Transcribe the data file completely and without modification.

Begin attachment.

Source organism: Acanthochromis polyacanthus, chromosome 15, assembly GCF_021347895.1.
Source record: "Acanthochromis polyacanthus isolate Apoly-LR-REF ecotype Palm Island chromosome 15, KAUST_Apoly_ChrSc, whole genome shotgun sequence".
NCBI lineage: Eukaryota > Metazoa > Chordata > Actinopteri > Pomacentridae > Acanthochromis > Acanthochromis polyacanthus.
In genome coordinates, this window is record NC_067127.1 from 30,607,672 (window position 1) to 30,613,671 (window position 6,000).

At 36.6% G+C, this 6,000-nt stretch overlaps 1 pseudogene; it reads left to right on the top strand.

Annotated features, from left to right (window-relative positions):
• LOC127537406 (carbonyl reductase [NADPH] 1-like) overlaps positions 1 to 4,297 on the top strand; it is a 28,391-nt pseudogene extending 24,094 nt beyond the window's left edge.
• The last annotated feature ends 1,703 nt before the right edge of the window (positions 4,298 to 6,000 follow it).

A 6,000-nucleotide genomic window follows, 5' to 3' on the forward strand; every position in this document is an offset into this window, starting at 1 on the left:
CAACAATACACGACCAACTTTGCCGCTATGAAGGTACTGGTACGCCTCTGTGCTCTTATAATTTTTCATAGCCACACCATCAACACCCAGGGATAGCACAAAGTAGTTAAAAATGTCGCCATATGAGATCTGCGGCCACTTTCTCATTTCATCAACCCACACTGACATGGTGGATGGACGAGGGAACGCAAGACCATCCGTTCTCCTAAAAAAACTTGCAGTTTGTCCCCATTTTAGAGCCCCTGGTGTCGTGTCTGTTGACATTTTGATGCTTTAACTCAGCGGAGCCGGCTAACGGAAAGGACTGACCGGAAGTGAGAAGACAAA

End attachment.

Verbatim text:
Source organism: Acanthochromis polyacanthus, chromosome 15, assembly GCF_021347895.1.
Source record: "Acanthochromis polyacanthus isolate Apoly-LR-REF ecotype Palm Island chromosome 15, KAUST_Apoly_ChrSc, whole genome shotgun sequence".
NCBI lineage: Eukaryota > Metazoa > Chordata > Actinopteri > Pomacentridae > Acanthochromis > Acanthochromis polyacanthus.
In genome coordinates, this window is record NC_067127.1 from 30,607,672 (window position 1) to 30,613,671 (window position 6,000).

At 36.6% G+C, this 6,000-nt stretch overlaps 1 pseudogene; it reads left to right on the top strand.

Annotated features, from left to right (window-relative positions):
• LOC127537406 (carbonyl reductase [NADPH] 1-like) overlaps positions 1 to 4,297 on the top strand; it is a 28,391-nt pseudogene extending 24,094 nt beyond the window's left edge.
• The last annotated feature ends 1,703 nt before the right edge of the window (positions 4,298 to 6,000 follow it).

A 6,000-nucleotide genomic window follows, 5' to 3' on the forward strand; every position in this document is an offset into this window, starting at 1 on the left:
CAACAATACACGACCAACTTTGCCGCTATGAAGGTACTGGTACGCCTCTGTGCTCTTATAATTTTTCATAGCCACACCATCAACACCCAGGGATAGCACAAAGTAGTTAAAAATGTCGCCATATGAGATCTGCGGCCACTTTCTCATTTCATCAACCCACACTGACATGGTGGATGGACGAGGGAACGCAAGACCATCCGTTCTCCTAAAAAAACTTGCAGTTTGTCCCCATTTTAGAGCCCCTGGTGTCGTGTCTGTTGACATTTTGATGCTTTAACTCAGCGGAGCCGGCTAACGGAAAGGACTGACCGGAAGTGAGAAGACAAA